DUI BRONZE VESSEL
Rare ancient bronze with a green crusted patina composed of a bowl divided into two symmetrical parts, each one resting on three legs shaped like animals. The method used was molding in sections with reversed casting. The body is decorated with a Leiwen design particularly elaborated and interesting. Each part has in the center of the legs a more simple, repeated and concentric motif in the form of leaves. Two handles composed of a simple ring are fixed on each half, perpendicular to the vase's body. Good state of preservation, nice green patina due to an extended oxidization.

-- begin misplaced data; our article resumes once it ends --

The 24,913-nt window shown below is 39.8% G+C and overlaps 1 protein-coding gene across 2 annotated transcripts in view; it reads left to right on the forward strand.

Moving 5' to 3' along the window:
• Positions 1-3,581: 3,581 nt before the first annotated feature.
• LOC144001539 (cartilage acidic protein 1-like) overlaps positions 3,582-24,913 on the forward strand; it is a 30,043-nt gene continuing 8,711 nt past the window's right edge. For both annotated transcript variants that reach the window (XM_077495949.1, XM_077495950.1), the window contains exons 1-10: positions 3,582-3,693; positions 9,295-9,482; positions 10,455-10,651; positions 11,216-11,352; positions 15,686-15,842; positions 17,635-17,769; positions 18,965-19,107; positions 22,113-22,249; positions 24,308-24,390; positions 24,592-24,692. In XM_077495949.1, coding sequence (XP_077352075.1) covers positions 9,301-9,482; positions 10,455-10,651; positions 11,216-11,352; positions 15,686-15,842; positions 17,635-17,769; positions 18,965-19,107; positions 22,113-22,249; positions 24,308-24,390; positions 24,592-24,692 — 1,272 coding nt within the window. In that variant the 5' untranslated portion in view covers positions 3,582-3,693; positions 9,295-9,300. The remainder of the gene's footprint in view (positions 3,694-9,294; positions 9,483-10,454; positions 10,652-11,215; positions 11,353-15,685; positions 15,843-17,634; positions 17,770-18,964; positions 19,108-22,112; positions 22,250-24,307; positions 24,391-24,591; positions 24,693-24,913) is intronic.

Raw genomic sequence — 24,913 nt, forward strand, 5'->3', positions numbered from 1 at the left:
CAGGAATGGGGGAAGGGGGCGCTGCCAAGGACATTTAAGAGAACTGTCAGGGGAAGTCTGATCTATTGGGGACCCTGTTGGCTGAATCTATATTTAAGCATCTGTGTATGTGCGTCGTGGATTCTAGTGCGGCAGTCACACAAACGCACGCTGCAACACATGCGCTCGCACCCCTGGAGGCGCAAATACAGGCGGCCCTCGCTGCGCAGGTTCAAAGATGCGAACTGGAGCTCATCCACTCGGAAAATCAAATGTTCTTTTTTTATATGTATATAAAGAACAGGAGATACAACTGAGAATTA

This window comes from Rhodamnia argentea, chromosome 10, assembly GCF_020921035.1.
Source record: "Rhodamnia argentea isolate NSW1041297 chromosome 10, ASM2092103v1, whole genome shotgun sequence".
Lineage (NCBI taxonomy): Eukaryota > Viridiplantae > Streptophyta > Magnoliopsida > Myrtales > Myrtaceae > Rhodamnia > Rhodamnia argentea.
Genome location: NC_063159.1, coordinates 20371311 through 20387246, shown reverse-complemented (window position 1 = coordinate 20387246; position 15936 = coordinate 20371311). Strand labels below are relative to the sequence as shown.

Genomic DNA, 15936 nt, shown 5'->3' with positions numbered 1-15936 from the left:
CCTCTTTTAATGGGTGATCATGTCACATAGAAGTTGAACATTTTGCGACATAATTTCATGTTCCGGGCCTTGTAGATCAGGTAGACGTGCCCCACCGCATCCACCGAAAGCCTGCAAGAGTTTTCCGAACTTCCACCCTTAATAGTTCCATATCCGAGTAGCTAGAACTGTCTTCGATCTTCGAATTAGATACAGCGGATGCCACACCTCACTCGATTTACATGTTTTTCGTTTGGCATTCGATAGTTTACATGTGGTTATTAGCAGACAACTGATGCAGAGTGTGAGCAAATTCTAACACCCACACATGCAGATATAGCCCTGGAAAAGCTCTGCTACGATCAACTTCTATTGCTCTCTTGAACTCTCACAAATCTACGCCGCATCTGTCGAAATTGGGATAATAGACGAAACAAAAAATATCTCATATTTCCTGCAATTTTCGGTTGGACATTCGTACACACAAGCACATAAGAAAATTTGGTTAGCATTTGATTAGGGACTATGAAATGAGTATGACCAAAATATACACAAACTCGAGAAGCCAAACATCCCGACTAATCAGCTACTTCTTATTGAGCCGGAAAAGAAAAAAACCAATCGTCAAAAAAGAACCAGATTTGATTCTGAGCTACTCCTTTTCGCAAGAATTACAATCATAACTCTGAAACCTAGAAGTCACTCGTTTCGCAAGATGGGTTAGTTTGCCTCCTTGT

This type of vase (pronounced dun) was used to prepare cereals during the ritual dedicated to ancestors. It is a codified form, conceived to present the dishes considered to be the most exquisite. True symbols of power, the bronze vases from the Shang period are remarkable for the quality of their technique and their decorations. The second millennium saw bronze metalwork replace the ceramic arts, which had been so notable during the last periods of the Neolithic era, and Ancient China became a truly bronzebased civilisation: the only one amongst ancient civilisations to place this metal in the forefront, according less importance to silver and gold as the resources needed to produce bronze were relatively abundant in China. This rare bronze consists of two symmetrical parts forming a hollow sphere that opens in the middle. Each half rests on three legs in the shape of imaginary animals. The body is decorated with an interlaced geometric motif of thunder called Leiwen, which is particularly rich and interesting. Each part bears a more simplistic repetitive concentric motif of leaf shapes between its legs. A taotié is figured on each clasp, while the central band is ornamented with an elegant and highly stylised animal motif.